Sightings as early as July 4th rumored across the rural Perry Township community of Clarion County, Pennsylvania about a young black bear roaming around with a bucket stuck to its head. A Facebook page called Save the Bucket Bear was created last weekend by Krissy Elder to bring attention to the plight of the suffering animal.
"No matter what it is, it shouldn't be stuck on his head. We need to get the proper authorities involved so something can change for this bear. Can you imagine having something stuck on your head, blocking your vision and not allowing you to eat or drink?"
It's not like Krissy didn't try to get the bear some help earlier by contacting the Pennsylvania Game Commission. They dismissed the woman's concerns and allegedly told her that as long as the bear wasn't injured and mobile, there was nothing they could do about the situation. Elder explained to the commission that the bear's safety was in danger:
"I watched him walk directly into the wooden fence that is in the picture, "bounced" off and headed back towards the road. The moving traffic must have scared him, and he turned around and walked the fence line, bumping the bucket off the fence periodically like he was feeling out for the end of the fence. He was looking pretty scrawny and looked to be young.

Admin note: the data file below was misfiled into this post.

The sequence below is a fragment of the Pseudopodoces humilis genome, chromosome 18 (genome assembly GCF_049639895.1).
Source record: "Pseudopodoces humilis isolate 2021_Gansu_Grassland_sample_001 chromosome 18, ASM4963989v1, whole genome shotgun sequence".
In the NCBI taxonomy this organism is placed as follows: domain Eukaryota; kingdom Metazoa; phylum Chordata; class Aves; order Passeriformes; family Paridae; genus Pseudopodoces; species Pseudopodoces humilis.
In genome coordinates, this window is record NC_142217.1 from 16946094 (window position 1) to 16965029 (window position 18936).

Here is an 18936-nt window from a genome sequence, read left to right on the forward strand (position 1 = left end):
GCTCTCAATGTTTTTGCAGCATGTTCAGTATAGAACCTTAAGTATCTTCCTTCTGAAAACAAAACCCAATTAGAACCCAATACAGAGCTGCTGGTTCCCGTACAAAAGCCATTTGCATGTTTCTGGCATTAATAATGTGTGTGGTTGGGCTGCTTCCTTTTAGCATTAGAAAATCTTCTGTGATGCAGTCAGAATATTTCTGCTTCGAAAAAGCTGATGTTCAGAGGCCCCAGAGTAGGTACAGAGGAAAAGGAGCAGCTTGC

The goal is to get this bear some help and soon so that he can hopefully bulk up enough to survive the winter."
The Pennsylvania Game Commission set a humane trap, however that yielded no results, but Monday a group of awesome animal lovers set out to help.
According to Pennlive.com, Shawn Balcita, Dean Hornberger, Eric Kribbel and Samantha Eigenbrod who filmed the bear's release on her cellphone, managed to track down the bear, wrestle the 180 animal to the ground and began the torturous task of removing a "maxi" from the bear's head.
A "maxi" is the black air bag that provides the cushioning between a tractor and a trailer. How the young bear managed to get his head caught is still a mystery, but the bear's neck was tightly secured by the bag's metal rim.
It took the rescuers 20 minutes to free the bear using a hacksaw; the young bear was described as "exhausted." (who wouldn't be with a bag tied around one's head?) Fortunately a little hole at the top of the bag allowed the bear to eat a little food and drink water which saved his life.
The moment the bear was free, up he went and fled into the woods. Aside from a few minor scratches, the rescuers were all fine.
"Run little bear run."
Many thanks to the brave rescuers, but they do want to warn everyone not to try this on your own. These people have experience as wildlife rescuers; this is not a job for amateurs.
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